Field is set for Washington's nine state executive blanket primaries
OLYMPIA, Washington: There are nine state executive offices up for election in Washington this year: governor, lieutenant governor, Washington, attorney general, treasurer, auditor, superintendent of public instruction, insurance commissioner and public lands commissioner.
Washington's August 7th primary election is not your typical partisan primary. Instead, they have a "Top 2" primary system, also known as a blanket primary, in which all candidates run in one race, regardless of party affiliation. Candidates may indicate which party they prefer, but their preference "does not imply that the candidate is nominated or endorsed by the party, or that the party approves of or associates with that candidate." The two candidates who receive the most votes then advance to the general election.
- Lt. Governor
- Attorney General
- Secretary of State
- Superintendent of Public Instruction
- Insurance Commissioner
- Public Lands Commissioner
Christine Gregoire, Washington's current governor, announced on June 13, 2011 she would not seek another term in office. Since Gregoire's departure, two candidates are the clear front-runners: former Congressman Jay Inslee (D) and current attorney general Rob McKenna (R). Inslee initially indicated he would hold his seat in Congress throughout the election cycle, but resigned on March 11th in order to focus on his campaign.
A general election between McKenna and Inslee is all but a foregone conclusion. The two have been within a few points of one another in nearly every major poll (all of which exclude any other candidate) and Politico has ranked this race - specifically between McKenna and Inslee - the 3rd most competitive gubernatorial contest of 2012.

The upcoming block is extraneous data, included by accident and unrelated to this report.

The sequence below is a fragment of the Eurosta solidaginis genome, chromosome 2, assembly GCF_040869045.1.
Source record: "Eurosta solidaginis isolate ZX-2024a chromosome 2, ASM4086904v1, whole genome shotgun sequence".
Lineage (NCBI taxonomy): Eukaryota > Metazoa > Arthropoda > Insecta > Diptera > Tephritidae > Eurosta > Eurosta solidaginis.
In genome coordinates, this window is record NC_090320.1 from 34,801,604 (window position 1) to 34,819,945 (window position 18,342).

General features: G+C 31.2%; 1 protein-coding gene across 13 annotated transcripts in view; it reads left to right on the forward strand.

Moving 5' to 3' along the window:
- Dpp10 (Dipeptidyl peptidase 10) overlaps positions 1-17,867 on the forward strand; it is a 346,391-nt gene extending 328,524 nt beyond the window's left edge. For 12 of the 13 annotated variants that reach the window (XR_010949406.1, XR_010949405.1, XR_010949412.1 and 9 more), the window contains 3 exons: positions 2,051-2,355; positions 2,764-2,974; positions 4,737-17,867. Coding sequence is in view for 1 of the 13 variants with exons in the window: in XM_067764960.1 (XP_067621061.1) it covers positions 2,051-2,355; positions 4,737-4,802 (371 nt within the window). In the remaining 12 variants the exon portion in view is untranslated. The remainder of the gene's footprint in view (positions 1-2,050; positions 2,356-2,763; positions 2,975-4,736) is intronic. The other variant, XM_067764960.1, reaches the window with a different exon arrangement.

Inslee, an attorney by trade, served in the Washington House of Representatives for four years before joining the U.S. Congress. He left the House and made an unsuccessful bid for governor in 1996, after which he was appointed regional director for the U.S. Department of Health and Human Services by President Clinton. He was re-elected to the U.S. House where he served until his resignation earlier this year. McKenna began his political career in 1995, when he won a seat on the King County Council. He was re-elected twice and in 2004 ran successfully for Attorney General of Washington.
The main priority of each candidate, not surprisingly, is job creation. McKenna touts the series of small business roundtables he held as attorney general. After hearing from small business owners from around the state, he refocused his jobs plan and believes employers need "regulatory certainty, tax and paperwork simplification, a skilled workforce, affordable workers comp and unemployment, and changed attitudes in Olympia." Inslee also wants to change the culture of Olympia and pledges his will be a "jobs-and-economy administration." He encourages growth in manufacturing, clean energy, high tech, biotech, agriculture and aerospace.
Other candidates seeking the state's top office include:
- Rob Hill (D) "said he would run on the single issue of gradually increasing Washington's tobacco tax by $10 per cigarette pack."
- Shahram Hadian (R) has worked as a Christian pastor, police officer, teacher and coach. He is currently a public speaker and runs the Truth in Love Project, dedicated to speaking the "truth in love on a variety of critical issues facing our nation, including: the threat of radical Islam and oppressive Shari'ah Law in America, the importance of civic engagement, protecting our Constitution and the rule of law from application of foreign law, national security and standing with the nation of Israel." He credits his run for governor to the "moral, economic and national security crisis" currently facing his state and nation.
- Javier Lopez (R), a gubernatorial candidate in 2008, would eliminate the state's regressive tax system.
- Max Sampson (R)
- Dale Sorgen, an independent candidate who identifies as a constitutional conservative, is neither asking for nor accepting campaign contributions. He believes "the enormous amounts of money that flow into the election process for the candidates on both of the ruling political sides has only served to corrupt and distort the needs of most of the average working people." He calls himself "just an average, hard-working, tax-paying citizen" and has never held public office.